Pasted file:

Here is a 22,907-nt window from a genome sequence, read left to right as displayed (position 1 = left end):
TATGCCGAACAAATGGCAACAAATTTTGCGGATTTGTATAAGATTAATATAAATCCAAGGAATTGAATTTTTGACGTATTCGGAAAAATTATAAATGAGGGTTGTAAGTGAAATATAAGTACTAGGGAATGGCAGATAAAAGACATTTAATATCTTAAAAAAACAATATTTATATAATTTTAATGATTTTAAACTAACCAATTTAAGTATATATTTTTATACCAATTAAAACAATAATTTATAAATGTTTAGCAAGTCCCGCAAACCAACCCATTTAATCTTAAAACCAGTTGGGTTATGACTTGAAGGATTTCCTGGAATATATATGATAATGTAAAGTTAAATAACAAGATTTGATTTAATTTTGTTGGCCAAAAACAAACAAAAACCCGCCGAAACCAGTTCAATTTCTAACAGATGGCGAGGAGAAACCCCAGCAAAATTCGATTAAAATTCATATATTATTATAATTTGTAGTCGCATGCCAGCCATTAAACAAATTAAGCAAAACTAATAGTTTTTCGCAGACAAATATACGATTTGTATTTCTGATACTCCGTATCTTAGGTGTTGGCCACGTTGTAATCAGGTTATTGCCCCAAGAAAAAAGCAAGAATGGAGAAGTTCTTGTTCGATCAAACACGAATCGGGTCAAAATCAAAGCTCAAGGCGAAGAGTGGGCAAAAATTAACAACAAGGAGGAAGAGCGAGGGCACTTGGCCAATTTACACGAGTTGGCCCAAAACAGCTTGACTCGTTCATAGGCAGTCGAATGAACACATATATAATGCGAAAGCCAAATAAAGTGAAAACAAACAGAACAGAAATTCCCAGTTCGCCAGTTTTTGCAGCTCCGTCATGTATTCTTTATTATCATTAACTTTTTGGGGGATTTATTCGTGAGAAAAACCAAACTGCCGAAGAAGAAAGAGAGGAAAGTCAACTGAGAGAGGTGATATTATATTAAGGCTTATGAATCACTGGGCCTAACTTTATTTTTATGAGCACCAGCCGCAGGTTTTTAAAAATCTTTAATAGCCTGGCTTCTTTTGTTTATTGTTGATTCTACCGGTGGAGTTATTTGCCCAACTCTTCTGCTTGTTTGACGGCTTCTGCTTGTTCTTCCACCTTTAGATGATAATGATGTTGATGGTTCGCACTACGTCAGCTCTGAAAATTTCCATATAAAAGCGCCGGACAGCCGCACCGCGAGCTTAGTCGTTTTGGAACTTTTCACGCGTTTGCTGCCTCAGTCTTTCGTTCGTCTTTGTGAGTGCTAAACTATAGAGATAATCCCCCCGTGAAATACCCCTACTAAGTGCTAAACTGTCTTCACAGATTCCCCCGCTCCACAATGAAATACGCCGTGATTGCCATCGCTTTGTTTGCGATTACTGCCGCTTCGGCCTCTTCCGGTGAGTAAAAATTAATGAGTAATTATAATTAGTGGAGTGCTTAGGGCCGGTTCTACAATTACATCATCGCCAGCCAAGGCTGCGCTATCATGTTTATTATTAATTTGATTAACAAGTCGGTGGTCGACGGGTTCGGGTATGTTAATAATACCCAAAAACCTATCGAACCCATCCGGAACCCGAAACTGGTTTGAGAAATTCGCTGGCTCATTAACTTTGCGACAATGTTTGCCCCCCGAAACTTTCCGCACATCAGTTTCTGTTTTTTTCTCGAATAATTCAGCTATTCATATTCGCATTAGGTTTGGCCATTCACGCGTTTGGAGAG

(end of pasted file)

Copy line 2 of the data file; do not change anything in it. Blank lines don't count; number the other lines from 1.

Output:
TATGCCGAACAAATGGCAACAAATTTTGCGGATTTGTATAAGATTAATATAAATCCAAGGAATTGAATTTTTGACGTATTCGGAAAAATTATAAATGAGGGTTGTAAGTGAAATATAAGTACTAGGGAATGGCAGATAAAAGACATTTAATATCTTAAAAAAACAATATTTATATAATTTTAATGATTTTAAACTAACCAATTTAAGTATATATTTTTATACCAATTAAAACAATAATTTATAAATGTTTAGCAAGTCCCGCAAACCAACCCATTTAATCTTAAAACCAGTTGGGTTATGACTTGAAGGATTTCCTGGAATATATATGATAATGTAAAGTTAAATAACAAGATTTGATTTAATTTTGTTGGCCAAAAACAAACAAAAACCCGCCGAAACCAGTTCAATTTCTAACAGATGGCGAGGAGAAACCCCAGCAAAATTCGATTAAAATTCATATATTATTATAATTTGTAGTCGCATGCCAGCCATTAAACAAATTAAGCAAAACTAATAGTTTTTCGCAGACAAATATACGATTTGTATTTCTGATACTCCGTATCTTAGGTGTTGGCCACGTTGTAATCAGGTTATTGCCCCAAGAAAAAAGCAAGAATGGAGAAGTTCTTGTTCGATCAAACACGAATCGGGTCAAAATCAAAGCTCAAGGCGAAGAGTGGGCAAAAATTAACAACAAGGAGGAAGAGCGAGGGCACTTGGCCAATTTACACGAGTTGGCCCAAAACAGCTTGACTCGTTCATAGGCAGTCGAATGAACACATATATAATGCGAAAGCCAAATAAAGTGAAAACAAACAGAACAGAAATTCCCAGTTCGCCAGTTTTTGCAGCTCCGTCATGTATTCTTTATTATCATTAACTTTTTGGGGGATTTATTCGTGAGAAAAACCAAACTGCCGAAGAAGAAAGAGAGGAAAGTCAACTGAGAGAGGTGATATTATATTAAGGCTTATGAATCACTGGGCCTAACTTTATTTTTATGAGCACCAGCCGCAGGTTTTTAAAAATCTTTAATAGCCTGGCTTCTTTTGTTTATTGTTGATTCTACCGGTGGAGTTATTTGCCCAACTCTTCTGCTTGTTTGACGGCTTCTGCTTGTTCTTCCACCTTTAGATGATAATGATGTTGATGGTTCGCACTACGTCAGCTCTGAAAATTTCCATATAAAAGCGCCGGACAGCCGCACCGCGAGCTTAGTCGTTTTGGAACTTTTCACGCGTTTGCTGCCTCAGTCTTTCGTTCGTCTTTGTGAGTGCTAAACTATAGAGATAATCCCCCCGTGAAATACCCCTACTAAGTGCTAAACTGTCTTCACAGATTCCCCCGCTCCACAATGAAATACGCCGTGATTGCCATCGCTTTGTTTGCGATTACTGCCGCTTCGGCCTCTTCCGGTGAGTAAAAATTAATGAGTAATTATAATTAGTGGAGTGCTTAGGGCCGGTTCTACAATTACATCATCGCCAGCCAAGGCTGCGCTATCATGTTTATTATTAATTTGATTAACAAGTCGGTGGTCGACGGGTTCGGGTATGTTAATAATACCCAAAAACCTATCGAACCCATCCGGAACCCGAAACTGGTTTGAGAAATTCGCTGGCTCATTAACTTTGCGACAATGTTTGCCCCCCGAAACTTTCCGCACATCAGTTTCTGTTTTTTTCTCGAATAATTCAGCTATTCATATTCGCATTAGGTTTGGCCATTCACGCGTTTGGAGAG